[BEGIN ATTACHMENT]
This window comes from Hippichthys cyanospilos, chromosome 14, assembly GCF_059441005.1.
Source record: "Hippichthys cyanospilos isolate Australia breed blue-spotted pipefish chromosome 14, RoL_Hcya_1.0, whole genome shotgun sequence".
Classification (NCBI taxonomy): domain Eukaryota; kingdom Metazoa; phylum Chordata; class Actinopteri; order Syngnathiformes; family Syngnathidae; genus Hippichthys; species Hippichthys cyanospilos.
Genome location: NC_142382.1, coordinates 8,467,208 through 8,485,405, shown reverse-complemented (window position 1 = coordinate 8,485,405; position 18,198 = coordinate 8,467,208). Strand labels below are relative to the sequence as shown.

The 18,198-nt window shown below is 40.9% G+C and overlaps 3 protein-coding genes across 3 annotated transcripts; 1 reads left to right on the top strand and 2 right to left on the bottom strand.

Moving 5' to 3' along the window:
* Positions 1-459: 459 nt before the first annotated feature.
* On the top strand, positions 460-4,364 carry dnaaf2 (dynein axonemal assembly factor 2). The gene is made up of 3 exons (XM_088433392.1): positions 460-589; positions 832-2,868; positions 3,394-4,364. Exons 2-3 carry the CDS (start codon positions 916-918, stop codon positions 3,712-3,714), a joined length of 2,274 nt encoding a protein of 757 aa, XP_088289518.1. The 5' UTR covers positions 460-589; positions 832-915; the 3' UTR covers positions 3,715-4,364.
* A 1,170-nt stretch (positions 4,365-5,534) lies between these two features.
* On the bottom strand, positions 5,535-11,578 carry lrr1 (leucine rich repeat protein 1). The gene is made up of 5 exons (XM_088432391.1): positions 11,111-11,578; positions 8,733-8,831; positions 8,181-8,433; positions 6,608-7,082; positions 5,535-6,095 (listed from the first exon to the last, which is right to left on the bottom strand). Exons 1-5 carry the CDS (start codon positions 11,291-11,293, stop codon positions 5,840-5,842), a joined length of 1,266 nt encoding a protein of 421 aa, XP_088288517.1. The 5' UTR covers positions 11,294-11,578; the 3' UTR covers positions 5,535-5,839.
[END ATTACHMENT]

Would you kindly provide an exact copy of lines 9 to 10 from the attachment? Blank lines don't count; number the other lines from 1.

* A 1,170-nt stretch (positions 4,365-5,534) lies between these two features.
* On the bottom strand, positions 5,535-11,578 carry lrr1 (leucine rich repeat protein 1). The gene is made up of 5 exons (XM_088432391.1): positions 11,111-11,578; positions 8,733-8,831; positions 8,181-8,433; positions 6,608-7,082; positions 5,535-6,095 (listed from the first exon to the last, which is right to left on the bottom strand). Exons 1-5 carry the CDS (start codon positions 11,291-11,293, stop codon positions 5,840-5,842), a joined length of 1,266 nt encoding a protein of 421 aa, XP_088288517.1. The 5' UTR covers positions 11,294-11,578; the 3' UTR covers positions 5,535-5,839.